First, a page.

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Dan Hirschman entered the PhD program in Sociology in 2008. His main line of work focuses on the history of macroeconomic statistics in the United States in the first half of the 20th century. His research examines how "the economy" became an object of knowledge and manipulation through the creation and standardization of official government statistics, with a focus on national income statistics (including GNP and GDP). His work emphasizes both the omissions in official economic statistics - such as unpaid housework - as well as the ways in which macroeconomic statistics make new kinds of discourse and action possible ("macroeconomic management"). Broadly, this work draws on insights from economic sociology, science studies, and political sociology. Dan's side interests include the economization of health care, social movements that contest commodification (such as Fair Trade and Free/Open Source Software), and the rhetoric of quantitative research. His favorite social theorists are Karl Polanyi and Michel Foucault.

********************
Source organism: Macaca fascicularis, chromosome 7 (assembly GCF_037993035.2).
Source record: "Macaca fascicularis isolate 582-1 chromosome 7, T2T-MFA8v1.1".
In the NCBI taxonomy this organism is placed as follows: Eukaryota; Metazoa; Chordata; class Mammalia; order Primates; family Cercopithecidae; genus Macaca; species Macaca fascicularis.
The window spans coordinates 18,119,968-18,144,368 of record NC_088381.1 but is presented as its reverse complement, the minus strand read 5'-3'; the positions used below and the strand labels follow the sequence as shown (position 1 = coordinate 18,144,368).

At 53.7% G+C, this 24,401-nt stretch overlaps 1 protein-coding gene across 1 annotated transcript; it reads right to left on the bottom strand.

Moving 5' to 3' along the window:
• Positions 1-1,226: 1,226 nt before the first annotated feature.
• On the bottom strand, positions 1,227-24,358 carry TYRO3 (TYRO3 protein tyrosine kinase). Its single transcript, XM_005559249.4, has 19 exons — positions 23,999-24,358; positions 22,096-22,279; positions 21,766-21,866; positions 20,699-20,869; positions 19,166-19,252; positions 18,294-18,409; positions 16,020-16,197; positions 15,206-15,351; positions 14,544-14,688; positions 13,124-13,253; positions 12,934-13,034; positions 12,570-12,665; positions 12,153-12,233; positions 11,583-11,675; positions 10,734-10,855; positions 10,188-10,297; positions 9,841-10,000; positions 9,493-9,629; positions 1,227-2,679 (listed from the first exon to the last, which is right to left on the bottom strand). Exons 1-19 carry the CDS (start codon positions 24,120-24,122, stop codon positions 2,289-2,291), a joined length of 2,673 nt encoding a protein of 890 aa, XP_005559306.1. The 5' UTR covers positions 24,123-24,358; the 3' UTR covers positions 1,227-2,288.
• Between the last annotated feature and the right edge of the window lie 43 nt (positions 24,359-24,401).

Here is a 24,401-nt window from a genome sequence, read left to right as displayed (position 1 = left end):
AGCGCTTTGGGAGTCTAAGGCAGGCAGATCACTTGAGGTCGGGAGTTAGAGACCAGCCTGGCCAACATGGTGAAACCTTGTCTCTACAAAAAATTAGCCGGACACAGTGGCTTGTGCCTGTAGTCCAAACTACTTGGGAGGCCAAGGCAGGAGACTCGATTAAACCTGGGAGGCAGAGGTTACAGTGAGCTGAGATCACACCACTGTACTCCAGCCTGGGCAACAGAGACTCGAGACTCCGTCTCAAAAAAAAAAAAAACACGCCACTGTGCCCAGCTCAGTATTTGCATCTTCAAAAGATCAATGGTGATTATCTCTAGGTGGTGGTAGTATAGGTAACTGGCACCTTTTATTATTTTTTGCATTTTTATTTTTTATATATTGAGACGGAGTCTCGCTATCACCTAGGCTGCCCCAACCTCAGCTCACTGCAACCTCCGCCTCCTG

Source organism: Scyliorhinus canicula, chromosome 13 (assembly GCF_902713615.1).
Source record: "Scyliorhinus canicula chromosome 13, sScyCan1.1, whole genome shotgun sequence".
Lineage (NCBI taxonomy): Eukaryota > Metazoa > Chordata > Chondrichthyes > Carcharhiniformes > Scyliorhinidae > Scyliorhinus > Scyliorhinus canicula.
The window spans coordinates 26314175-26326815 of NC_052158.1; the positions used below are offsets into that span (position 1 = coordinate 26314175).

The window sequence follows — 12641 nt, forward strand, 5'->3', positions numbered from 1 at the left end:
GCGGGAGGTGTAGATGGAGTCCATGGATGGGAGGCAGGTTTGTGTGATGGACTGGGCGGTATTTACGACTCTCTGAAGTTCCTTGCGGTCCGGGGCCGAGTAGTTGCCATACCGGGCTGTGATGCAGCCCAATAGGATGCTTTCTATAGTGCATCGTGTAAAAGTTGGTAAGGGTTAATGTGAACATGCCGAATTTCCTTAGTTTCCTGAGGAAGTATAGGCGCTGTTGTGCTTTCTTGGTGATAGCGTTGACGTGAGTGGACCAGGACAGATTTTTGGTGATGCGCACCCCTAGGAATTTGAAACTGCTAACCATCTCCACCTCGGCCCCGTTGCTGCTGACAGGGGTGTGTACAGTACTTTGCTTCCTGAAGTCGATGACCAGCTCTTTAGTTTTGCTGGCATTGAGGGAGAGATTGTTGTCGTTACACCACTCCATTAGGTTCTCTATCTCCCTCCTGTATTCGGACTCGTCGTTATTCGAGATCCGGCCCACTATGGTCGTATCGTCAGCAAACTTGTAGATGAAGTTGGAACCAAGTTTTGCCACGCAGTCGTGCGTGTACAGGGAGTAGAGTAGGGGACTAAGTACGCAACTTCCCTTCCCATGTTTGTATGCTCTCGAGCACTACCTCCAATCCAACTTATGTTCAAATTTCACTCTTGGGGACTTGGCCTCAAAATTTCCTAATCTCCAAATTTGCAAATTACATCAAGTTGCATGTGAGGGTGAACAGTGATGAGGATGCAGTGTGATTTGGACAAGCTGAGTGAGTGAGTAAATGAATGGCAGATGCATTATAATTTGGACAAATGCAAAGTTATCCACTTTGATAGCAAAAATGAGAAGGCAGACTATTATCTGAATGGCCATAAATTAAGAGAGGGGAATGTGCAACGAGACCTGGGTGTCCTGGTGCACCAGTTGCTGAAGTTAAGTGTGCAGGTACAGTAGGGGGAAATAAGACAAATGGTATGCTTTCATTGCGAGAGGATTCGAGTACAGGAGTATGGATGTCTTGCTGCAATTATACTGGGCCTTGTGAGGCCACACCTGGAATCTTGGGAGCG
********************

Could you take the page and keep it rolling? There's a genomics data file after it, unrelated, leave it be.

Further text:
LSA BuildingRoom 3001500 S. State Street
Ann Arbor, MI
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